One in five UK consumers do not associate buying a property with taking a financial risk, despite concerns interest rates are likely to increase later this year, says the Council of Mortgage Lenders.
According to the CML lender's market briefing for March, a whopping 18% of adults in Britain believe there is NO risk whatsoever attached to owning a home.
Only 4% say they are concerned the house might lose value over time, with just 10% saying they are losing sleep over increasing interest rates.
The result is worrying, the CML says, because while the Bank of England decided to leave rates unchanged at 4% today, CML members warn they will almost certainly rise later this year.
Current CML forecasts suggest the Monetary Policy Committee (MPC) will wait until the third quarter of this year to increase rates. However, there are signs this might happen earlier, suggests the trade body as the interest rate peak might be higher than the expected 4.5%.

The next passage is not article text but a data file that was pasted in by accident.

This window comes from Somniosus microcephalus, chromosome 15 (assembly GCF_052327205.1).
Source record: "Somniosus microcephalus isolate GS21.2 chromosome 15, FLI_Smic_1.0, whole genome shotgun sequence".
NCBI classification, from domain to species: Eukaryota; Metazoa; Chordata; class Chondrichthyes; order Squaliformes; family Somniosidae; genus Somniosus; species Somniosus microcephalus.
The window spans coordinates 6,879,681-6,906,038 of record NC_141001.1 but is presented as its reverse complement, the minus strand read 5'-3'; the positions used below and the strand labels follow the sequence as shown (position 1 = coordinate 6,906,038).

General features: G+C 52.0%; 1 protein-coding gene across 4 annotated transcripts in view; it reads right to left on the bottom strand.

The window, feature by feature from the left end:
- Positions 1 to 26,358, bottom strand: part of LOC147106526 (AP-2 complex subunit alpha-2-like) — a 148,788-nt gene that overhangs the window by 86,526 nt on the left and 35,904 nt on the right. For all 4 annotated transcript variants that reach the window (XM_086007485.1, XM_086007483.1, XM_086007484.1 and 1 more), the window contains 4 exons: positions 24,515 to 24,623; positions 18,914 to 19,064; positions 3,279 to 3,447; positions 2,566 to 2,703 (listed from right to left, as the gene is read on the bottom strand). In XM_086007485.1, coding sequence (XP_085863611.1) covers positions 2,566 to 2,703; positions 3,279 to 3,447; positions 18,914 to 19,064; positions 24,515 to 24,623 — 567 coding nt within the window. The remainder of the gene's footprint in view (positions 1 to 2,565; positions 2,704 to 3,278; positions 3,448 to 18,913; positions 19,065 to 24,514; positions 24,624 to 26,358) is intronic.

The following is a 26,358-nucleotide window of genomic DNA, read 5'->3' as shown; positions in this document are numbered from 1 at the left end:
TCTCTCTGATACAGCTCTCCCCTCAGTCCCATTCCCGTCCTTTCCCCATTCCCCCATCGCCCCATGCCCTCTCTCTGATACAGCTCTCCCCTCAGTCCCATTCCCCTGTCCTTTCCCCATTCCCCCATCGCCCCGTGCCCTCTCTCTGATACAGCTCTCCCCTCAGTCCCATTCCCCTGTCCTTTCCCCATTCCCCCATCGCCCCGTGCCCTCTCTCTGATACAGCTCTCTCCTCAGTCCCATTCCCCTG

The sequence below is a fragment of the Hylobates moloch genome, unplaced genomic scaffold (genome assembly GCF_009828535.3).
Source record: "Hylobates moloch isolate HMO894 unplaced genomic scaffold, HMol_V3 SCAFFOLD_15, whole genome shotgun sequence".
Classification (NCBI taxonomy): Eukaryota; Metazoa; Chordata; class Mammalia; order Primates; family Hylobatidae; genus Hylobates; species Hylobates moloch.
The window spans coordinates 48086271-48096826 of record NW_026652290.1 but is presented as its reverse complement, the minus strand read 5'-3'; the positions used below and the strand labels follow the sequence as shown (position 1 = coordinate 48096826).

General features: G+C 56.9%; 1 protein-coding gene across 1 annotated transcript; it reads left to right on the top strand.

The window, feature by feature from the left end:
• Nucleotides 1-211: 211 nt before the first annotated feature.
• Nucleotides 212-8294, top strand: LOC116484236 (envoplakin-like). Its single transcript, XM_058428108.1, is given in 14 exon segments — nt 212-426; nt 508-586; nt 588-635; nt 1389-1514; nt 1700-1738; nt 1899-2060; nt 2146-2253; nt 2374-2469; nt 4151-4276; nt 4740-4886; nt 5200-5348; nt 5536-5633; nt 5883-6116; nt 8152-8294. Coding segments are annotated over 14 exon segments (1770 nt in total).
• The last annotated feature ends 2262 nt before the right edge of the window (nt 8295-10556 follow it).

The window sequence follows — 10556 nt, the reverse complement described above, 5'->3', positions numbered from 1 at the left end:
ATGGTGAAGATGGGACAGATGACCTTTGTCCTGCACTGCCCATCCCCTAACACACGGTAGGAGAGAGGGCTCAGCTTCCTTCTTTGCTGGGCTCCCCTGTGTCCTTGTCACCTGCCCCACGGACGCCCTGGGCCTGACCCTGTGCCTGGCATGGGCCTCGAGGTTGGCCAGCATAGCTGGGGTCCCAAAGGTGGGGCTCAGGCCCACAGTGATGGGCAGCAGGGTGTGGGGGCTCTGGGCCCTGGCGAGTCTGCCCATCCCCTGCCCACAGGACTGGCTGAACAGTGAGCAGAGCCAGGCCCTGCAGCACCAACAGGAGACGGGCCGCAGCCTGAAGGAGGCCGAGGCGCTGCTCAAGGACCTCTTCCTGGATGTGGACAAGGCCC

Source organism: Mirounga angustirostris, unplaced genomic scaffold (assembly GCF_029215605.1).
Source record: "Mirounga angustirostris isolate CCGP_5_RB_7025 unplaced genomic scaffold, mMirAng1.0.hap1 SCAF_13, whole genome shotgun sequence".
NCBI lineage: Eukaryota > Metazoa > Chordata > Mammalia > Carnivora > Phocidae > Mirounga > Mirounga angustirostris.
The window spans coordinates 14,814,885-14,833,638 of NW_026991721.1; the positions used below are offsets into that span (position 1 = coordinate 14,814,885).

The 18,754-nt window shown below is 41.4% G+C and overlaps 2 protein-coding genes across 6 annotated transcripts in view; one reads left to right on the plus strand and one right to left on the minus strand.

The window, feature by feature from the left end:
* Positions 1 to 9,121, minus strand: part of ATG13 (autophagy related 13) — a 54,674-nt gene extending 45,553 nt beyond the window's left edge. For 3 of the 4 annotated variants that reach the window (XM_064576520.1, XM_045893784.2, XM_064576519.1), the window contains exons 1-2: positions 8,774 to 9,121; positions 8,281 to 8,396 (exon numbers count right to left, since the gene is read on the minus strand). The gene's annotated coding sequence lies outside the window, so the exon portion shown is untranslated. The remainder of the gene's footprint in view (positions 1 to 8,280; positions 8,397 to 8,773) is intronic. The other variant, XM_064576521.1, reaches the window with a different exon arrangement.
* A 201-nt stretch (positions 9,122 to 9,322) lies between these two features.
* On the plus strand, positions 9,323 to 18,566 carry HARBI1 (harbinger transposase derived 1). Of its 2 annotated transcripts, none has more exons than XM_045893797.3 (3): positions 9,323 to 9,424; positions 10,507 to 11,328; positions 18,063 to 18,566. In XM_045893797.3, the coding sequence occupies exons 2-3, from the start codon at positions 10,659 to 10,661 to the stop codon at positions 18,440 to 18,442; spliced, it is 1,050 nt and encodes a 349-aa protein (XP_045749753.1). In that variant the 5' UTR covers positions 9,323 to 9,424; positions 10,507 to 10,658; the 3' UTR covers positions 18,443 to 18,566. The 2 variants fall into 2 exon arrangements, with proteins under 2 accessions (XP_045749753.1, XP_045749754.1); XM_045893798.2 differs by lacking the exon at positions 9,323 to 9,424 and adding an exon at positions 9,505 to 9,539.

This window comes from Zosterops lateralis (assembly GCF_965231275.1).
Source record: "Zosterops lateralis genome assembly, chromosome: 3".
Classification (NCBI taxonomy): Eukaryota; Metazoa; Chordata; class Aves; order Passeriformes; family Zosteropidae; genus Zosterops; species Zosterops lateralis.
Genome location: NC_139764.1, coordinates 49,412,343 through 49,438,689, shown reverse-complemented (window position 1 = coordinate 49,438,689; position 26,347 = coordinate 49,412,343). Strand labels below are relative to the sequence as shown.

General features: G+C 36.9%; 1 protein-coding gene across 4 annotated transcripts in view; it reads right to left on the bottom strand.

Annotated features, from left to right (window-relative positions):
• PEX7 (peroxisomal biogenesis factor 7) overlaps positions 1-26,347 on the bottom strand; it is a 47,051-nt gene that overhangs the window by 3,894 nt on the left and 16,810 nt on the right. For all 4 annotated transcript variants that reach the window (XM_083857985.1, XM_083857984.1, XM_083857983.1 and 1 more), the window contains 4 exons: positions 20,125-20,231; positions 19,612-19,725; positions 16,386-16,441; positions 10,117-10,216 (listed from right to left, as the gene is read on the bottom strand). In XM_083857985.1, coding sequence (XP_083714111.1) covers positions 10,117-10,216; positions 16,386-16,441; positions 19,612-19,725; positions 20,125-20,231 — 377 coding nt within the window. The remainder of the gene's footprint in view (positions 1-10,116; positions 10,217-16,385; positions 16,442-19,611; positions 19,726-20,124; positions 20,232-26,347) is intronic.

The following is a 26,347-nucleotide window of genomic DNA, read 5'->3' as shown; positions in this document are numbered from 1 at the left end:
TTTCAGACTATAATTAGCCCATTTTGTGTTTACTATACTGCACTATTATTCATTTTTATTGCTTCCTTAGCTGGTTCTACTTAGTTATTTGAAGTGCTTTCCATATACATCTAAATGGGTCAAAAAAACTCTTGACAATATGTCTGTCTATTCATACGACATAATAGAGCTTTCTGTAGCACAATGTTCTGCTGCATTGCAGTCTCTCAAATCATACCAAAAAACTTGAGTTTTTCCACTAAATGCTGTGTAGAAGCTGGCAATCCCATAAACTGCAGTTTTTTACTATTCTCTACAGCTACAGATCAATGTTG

"The Committee has been expecting house price growth to moderate and if this does not begin to happen, or borrowing remains high, the MPC might bring forward any rate decision," says the CML.
Another aspect that should concern homeowners, the CML adds, is the government's plans to implement several changes to the housing market later this year.
The CML says Gordon Brown will - in his Budget out on March 17 - consider a range of potential ways of stabilising the housing market, such as increasing stamp duty and the introduction of Capital Gains Tax on property.
"Any intervention could have a market affect on the housing market," the CML adds.
That said, 81% of adults in the UK are still hoping to own their own home in ten years time, while 20% of those surveyed see the investment potential of the property as the primary reward for buying a home.IFAonline
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